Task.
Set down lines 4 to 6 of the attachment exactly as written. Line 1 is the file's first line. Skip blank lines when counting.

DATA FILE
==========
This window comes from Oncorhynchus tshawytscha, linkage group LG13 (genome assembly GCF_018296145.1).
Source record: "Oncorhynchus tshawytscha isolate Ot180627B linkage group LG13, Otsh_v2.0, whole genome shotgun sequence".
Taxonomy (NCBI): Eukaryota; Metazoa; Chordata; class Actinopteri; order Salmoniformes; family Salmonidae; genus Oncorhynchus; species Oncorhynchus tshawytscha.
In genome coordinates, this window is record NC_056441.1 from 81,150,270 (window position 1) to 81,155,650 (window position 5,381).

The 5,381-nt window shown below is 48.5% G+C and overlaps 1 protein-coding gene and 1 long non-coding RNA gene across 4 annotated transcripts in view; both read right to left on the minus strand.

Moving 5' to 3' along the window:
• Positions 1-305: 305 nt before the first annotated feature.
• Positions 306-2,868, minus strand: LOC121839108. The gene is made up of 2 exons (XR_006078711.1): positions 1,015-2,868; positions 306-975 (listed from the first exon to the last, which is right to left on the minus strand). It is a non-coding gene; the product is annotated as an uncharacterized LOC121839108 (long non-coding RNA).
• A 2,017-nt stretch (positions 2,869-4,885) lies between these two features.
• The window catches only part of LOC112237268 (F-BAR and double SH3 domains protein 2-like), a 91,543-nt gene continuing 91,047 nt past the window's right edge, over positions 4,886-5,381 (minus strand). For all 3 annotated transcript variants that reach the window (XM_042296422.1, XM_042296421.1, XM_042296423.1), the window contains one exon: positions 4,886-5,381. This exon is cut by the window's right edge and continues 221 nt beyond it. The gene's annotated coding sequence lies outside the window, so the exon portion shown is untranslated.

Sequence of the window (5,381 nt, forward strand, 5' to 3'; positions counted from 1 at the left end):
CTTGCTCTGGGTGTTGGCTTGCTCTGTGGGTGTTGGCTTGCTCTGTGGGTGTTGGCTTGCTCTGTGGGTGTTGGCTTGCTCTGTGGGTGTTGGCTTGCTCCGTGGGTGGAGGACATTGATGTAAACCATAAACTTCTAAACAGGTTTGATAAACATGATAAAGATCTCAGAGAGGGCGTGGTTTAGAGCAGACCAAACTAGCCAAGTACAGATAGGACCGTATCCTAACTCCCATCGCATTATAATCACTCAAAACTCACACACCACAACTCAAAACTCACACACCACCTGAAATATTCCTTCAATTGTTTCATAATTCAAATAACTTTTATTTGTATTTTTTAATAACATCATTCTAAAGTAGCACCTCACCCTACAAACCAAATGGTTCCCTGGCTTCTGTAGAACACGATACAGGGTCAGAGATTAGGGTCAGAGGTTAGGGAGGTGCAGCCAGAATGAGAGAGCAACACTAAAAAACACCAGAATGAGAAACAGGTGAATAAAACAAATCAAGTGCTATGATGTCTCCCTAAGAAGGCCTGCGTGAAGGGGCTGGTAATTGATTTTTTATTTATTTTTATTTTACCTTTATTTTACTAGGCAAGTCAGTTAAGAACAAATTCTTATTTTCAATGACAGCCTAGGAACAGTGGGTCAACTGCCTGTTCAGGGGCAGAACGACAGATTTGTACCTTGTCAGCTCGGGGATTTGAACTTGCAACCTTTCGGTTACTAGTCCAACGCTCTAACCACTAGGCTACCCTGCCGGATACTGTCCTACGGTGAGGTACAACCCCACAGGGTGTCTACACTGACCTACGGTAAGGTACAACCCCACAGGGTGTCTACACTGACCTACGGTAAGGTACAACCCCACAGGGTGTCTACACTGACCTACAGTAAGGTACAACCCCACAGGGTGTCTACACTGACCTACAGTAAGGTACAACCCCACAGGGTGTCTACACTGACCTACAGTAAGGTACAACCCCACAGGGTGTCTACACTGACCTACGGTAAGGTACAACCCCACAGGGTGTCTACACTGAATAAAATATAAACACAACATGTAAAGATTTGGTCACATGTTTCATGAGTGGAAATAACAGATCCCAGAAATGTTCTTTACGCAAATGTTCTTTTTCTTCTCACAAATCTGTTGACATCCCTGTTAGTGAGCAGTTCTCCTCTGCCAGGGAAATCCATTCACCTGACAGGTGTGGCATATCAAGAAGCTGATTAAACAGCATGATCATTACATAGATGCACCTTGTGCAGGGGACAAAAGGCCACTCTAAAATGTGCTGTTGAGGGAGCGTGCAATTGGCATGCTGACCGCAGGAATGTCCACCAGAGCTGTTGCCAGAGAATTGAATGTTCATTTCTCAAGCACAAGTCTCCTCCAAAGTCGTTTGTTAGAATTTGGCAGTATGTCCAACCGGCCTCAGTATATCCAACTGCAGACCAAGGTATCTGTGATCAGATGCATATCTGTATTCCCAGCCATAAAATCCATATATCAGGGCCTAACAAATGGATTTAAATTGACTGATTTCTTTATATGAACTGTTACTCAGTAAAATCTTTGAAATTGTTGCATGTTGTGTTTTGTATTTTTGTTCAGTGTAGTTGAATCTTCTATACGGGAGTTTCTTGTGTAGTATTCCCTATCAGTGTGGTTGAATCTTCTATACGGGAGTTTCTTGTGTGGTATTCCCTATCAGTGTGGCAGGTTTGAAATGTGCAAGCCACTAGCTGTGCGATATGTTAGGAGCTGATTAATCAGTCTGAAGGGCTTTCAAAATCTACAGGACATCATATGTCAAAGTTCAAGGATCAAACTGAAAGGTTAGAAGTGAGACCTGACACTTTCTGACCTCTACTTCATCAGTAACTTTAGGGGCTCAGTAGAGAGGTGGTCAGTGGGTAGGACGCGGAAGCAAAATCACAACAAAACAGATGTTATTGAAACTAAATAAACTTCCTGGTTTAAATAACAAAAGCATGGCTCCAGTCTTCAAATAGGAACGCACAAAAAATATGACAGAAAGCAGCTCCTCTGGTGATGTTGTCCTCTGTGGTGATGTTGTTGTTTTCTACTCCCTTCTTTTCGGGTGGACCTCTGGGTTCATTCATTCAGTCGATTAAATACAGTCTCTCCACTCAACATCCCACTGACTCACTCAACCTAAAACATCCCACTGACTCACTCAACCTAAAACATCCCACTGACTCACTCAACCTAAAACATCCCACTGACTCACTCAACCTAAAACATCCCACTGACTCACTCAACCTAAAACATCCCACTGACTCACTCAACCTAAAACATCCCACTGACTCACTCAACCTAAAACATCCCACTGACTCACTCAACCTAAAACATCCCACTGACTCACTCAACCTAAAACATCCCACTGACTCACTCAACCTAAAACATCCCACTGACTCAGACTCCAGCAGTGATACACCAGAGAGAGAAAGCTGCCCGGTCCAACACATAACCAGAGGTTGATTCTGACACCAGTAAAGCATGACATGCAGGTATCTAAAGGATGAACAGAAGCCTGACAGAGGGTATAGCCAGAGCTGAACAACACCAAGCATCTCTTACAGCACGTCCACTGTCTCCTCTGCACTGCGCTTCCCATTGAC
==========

In genome coordinates, this window is record NC_056441.1 from 81,150,270 (window position 1) to 81,155,650 (window position 5,381).

The 5,381-nt window shown below is 48.5% G+C and overlaps 1 protein-coding gene and 1 long non-coding RNA gene across 4 annotated transcripts in view; both read right to left on the minus strand.

Moving 5' to 3' along the window: